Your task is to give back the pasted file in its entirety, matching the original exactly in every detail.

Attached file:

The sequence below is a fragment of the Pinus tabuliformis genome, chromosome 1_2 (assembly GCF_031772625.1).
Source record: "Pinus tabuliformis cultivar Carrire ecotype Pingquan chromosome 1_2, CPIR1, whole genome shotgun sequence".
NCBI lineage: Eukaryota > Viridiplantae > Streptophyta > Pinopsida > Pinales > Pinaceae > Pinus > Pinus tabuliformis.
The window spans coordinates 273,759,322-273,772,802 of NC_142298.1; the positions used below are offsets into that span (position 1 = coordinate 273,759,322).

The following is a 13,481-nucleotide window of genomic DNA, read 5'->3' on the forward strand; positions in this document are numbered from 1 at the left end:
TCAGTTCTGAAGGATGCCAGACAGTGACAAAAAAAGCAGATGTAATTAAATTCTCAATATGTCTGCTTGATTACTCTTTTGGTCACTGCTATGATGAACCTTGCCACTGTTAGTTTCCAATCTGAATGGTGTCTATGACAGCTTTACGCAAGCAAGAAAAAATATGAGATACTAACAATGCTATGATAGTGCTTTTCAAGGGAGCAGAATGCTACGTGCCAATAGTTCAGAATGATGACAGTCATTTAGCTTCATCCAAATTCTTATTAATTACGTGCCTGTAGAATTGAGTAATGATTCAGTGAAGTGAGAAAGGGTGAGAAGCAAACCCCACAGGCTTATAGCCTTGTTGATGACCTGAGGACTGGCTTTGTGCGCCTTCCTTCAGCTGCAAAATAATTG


The sequence below is a fragment of the Pinus tabuliformis genome, chromosome 1_2 (assembly GCF_031772625.1).
Source record: "Pinus tabuliformis cultivar Carrire ecotype Pingquan chromosome 1_2, CPIR1, whole genome shotgun sequence".
NCBI lineage: Eukaryota > Viridiplantae > Streptophyta > Pinopsida > Pinales > Pinaceae > Pinus > Pinus tabuliformis.
The window spans coordinates 273,759,322-273,772,802 of NC_142298.1; the positions used below are offsets into that span (position 1 = coordinate 273,759,322).

The following is a 13,481-nucleotide window of genomic DNA, read 5'->3' on the forward strand; positions in this document are numbered from 1 at the left end:
TCAGTTCTGAAGGATGCCAGACAGTGACAAAAAAAGCAGATGTAATTAAATTCTCAATATGTCTGCTTGATTACTCTTTTGGTCACTGCTATGATGAACCTTGCCACTGTTAGTTTCCAATCTGAATGGTGTCTATGACAGCTTTACGCAAGCAAGAAAAAATATGAGATACTAACAATGCTATGATAGTGCTTTTCAAGGGAGCAGAATGCTACGTGCCAATAGTTCAGAATGATGACAGTCATTTAGCTTCATCCAAATTCTTATTAATTACGTGCCTGTAGAATTGAGTAATGATTCAGTGAAGTGAGAAAGGGTGAGAAGCAAACCCCACAGGCTTATAGCCTTGTTGATGACCTGAGGACTGGCTTTGTGCGCCTTCCTTCAGCTGCAAAATAATTG